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UK to boost Ukraine’s artillery reserves with GBP 245 million munitions package

Source: UK Ministry of Defence

The UK will spend GBP 245 million throughout the next year to procure and invigorate supply chains to produce urgently needed artillery ammunition for Ukraine.

 

The UK will spend nearly a quarter of a billion pounds throughout the next year to procure and invigorate supply chains to produce urgently needed artillery ammunition to boost Ukraine’s reserves.

The GBP 245 million announcement comes exactly two years to the day since Putin launched his illegal full-scale invasion of Ukraine – with artillery having proved critical to Ukraine’s battlefield successes, continuously degrading Russia’s forces and preventing them from making significant breakthroughs.

 

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Ukraine has been particularly noted for its highly effective use of its artillery to conduct counter-battery fire – using drones and UK-supplied radar systems to quickly identify the locations of active Russian artillery and rapidly return fire to destroy them.

The UK has been leading international support for the Armed Forces of Ukraine (AFU) for ten years since Russia first invaded Crimea in 2014, training more than 60,000 new recruits since 2015 and committing almost GBP 12 billion in economic, humanitarian, and military aid since 2022.

In an update to Parliament on Thursday, the UK Defence Secretary confirmed delivery of an additional 200 Brimstone anti-tank missiles to the AFU, bringing the total number of Brimstone provided to Ukraine to more than 1,300 – further building on the UK’s enduring support to Ukraine – having been the first country to announce it would provide modern, Western tanks in the form of Challenger 2 and the first country to provide long-range precision strike missiles in the form of Storm Shadow.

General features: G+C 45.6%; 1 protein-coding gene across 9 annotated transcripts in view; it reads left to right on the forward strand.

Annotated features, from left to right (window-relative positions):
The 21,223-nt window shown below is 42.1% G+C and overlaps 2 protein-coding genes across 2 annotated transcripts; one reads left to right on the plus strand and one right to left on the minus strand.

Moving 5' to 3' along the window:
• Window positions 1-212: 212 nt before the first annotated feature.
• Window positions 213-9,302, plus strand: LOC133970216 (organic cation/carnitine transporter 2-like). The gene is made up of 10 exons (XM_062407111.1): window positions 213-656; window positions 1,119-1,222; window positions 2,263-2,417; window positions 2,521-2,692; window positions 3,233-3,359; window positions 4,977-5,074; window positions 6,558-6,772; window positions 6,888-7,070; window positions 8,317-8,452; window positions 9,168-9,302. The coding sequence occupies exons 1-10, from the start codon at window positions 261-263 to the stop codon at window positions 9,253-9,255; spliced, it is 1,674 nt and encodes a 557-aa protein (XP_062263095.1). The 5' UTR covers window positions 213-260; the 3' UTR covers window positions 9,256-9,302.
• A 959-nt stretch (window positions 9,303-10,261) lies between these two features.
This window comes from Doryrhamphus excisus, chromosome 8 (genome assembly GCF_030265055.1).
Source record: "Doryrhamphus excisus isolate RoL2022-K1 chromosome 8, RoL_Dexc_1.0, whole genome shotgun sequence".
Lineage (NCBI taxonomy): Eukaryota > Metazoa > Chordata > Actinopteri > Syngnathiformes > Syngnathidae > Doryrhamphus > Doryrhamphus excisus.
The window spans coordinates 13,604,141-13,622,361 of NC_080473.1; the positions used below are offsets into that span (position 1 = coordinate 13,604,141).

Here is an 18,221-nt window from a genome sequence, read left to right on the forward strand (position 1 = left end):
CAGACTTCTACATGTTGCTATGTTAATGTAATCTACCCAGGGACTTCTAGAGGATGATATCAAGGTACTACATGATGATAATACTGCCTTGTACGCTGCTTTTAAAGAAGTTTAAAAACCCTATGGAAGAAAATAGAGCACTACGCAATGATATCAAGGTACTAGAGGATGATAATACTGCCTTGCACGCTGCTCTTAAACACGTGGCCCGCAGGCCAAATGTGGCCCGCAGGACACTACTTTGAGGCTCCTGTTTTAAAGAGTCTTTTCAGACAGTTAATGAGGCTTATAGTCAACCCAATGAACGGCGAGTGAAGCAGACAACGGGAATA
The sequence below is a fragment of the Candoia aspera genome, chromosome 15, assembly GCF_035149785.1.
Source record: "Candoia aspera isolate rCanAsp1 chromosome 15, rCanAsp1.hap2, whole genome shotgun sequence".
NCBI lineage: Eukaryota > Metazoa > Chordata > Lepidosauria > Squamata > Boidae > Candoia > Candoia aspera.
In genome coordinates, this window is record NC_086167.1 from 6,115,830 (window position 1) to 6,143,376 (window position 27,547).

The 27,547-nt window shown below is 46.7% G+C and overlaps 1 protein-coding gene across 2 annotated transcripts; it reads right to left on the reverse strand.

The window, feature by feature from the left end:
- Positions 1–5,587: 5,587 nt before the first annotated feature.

Further to the artillery funding and missiles package, a new multi-million pound series of contracts has been signed between the MOD’s procurement arm, Defence Equipment & Support (DE&S), and UK-based Cook Defence Systems to provide hundreds of spare caterpillar tracks for tanks and armoured vehicles – which will allow the AFU to recover and restore vehicles damaged by anti-tank weapons and landmines. The contracts will involve a mixture of UK funding and funds from the International Fund for Ukraine.

Last week, Defence Secretary Grant Shapps announced the UK will further co-lead an international capability coalition to supply cutting-edge drones to Ukraine, alongside Latvia, alongside the UK’s co-leadership of the international maritime capability coalition announced in December. During meetings with counterparts last week at NATO headquarters in Brussels and at the Munich Security Conference, the Defence Secretary urged partners and allies to commit to long-term support for Ukraine.

The contracts with Cook Defence Systems, a family-owned business in Northeast England, will boost the local economy and have so far delivered 15 new jobs – delivering on the Prime Minister’s priority to grow the economy. The company’s experts have been examining and analysing Soviet-era vehicles, some salvaged from Ukraine, to create new tracks to fit a range of requirements.

 

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Tracks will be produced to support hundreds of types of vehicle including Soviet-era platforms abandoned by Russian forces and recovered by the AFU, as well as those provided by the UK such as Challenger 2 tanks and CVR(T) reconnaissance vehicles.

UK-provided capabilities have proved highly effective on the battlefield – with Challenger 2 having been described my members of the AFU as being “like a sniper rifle” due to its accuracy at long distances. Brimstone anti-tank missiles have also seen significant use on the battlefield – in one instance, they were used to help force a Russian formation to withdraw from attempting a river crossing.

During a visit to Kyiv last month, the Prime Minister announced a further GBP 18 million in humanitarian and economic aid for Ukraine, building on almost GBP 340 million already provided. Some of that funding will support organisations like the UN and Red Cross to provide humanitarian aid on the frontline, and GBP 8 million will go to fortify Ukraine’s energy infrastructure against further Russian attacks.

 

 

The UK’s non-military support to Ukraine since the start of the invasion comes to GBP 4.7 billion. This includes GBP 4.1 billion in fiscal support, and over GBP 660 million in bilateral assistance. We have introduced the largest and most severe package of sanctions ever imposed on Russia or indeed any major economy. And we have now sanctioned over 1,700 individuals and entities since Putin’s full-scale invasion of Ukraine.

The Prime Minister, Foreign Secretary, and Defence Secretary are all committed to continuing military support for Ukraine, which is why the UK’s military aid budget for FY24/25 has been increased for the first time to GBP 2.5 billion.

 

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